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Kalashnikov Concerned About Deaths Caused by His Weapon

FILE - Afghan National Police recruits study their notes on how to use a Kalashnikov rifle during a training session at the police academy in Kabul, Afghanistan.
The designer of the iconic AK-47 assault rifle was worried before his death that he was personally guilty for the deaths caused by his weapon.

Mikhail Kalashnikov - designer of the legendary AK-47 - wrote to the head of the Russian Orthodox Church, Patriarch Kirill, six months before his death to express his fears. Kalashnikov died in December at the age of 94.

The letter was reproduced Monday in the daily Russian newspaper Izvestia.

Kalashnikov wrote in the letter, "My spiritual pain is unbearable. I keep having the same unsolved question: if my rifle took away people's lives, then can it be that I... am guilty for people's deaths, even if they were enemies?"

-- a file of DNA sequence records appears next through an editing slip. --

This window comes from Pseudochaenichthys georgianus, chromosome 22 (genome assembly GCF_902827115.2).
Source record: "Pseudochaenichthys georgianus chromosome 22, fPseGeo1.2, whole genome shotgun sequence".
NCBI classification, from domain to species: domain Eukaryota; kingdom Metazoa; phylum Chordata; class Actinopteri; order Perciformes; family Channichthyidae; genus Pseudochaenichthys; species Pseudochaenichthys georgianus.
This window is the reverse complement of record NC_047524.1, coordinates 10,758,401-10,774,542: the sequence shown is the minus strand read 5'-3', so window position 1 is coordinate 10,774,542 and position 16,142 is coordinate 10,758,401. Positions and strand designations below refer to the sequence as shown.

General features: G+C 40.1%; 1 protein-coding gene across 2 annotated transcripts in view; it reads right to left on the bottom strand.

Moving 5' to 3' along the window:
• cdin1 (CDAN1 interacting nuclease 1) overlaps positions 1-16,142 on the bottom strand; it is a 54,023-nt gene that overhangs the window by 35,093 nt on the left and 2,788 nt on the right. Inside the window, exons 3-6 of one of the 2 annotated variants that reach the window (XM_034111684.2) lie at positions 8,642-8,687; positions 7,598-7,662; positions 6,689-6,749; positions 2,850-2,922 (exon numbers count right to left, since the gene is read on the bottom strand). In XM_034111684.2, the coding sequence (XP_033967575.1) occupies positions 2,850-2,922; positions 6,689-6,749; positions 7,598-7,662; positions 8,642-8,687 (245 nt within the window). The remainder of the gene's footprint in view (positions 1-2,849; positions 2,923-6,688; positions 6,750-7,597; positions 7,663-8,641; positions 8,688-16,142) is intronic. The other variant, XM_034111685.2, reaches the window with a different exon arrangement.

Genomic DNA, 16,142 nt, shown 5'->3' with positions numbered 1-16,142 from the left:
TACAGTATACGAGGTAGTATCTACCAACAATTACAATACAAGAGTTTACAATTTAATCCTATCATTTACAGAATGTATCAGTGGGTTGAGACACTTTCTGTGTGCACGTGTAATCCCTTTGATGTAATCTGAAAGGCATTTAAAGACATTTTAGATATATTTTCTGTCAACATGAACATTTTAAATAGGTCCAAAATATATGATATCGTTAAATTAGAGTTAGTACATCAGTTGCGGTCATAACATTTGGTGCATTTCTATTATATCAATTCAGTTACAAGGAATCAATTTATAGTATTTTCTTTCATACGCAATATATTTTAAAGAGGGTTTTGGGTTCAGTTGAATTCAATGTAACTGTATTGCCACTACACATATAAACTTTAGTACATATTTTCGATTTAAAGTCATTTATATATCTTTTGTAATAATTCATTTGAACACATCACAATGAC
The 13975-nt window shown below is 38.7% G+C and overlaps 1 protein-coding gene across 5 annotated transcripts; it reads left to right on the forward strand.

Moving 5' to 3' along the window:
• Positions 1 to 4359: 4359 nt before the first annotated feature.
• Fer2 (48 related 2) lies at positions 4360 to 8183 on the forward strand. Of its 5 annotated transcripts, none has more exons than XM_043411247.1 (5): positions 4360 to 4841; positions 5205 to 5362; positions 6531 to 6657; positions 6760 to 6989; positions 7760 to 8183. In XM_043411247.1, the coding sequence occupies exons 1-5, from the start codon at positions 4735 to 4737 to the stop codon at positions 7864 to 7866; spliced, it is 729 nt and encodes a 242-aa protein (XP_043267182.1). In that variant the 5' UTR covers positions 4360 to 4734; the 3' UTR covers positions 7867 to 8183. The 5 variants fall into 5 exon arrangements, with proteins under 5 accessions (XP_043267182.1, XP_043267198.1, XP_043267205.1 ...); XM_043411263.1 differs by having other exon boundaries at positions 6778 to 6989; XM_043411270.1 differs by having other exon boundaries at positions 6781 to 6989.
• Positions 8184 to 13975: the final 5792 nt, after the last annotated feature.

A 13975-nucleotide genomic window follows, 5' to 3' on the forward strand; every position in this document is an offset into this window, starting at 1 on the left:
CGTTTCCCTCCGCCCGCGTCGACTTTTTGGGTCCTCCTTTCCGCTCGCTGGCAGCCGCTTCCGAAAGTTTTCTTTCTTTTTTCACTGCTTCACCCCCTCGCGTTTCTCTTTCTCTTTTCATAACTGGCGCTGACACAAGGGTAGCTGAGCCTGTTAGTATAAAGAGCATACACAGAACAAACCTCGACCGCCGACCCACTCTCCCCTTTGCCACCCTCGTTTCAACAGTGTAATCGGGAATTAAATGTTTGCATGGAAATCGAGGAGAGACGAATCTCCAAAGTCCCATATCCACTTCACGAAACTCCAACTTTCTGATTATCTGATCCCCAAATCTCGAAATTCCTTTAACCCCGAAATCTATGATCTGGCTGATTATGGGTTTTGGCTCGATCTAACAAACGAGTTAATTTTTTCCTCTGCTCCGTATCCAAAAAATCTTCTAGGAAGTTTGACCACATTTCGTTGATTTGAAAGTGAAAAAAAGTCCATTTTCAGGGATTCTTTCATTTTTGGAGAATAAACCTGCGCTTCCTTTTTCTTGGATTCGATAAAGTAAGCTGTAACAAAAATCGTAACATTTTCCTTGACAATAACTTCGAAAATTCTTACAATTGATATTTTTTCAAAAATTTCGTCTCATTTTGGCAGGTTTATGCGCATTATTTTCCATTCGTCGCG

Izvestia reported that the patriarch replied to the troubled designer, saying that whenever weapons are used to protect the Fatherland, the Church supports both the creators of the weapons and the soldiers who use them.

Kalashnikov wrote in his letter that he first went into a church at the age of 91 and was later baptized.

He designed the fabled AK-47 assault rifle in 1947 at the age of 20.

Kalashnikov - a son of Siberian peasants - never finished school and said that he conceived of the weapon while recovering from wounds during the 1941 Battle of Bryansk against Nazi forces.

The Kalashnikov rifle is known as a weapon of choice for guerrilla forces, terrorists and military groups around the world who applaud its sturdy construction and performance in adverse conditions.

The AK-47's name stands for Kalashnikov's Automatic and the year it went into production.

Kalashnikov has been praised by many Russian leaders over his career, and received the Hero of Russia award for the design. However, he never profited financially from the AK-47, which was never patented.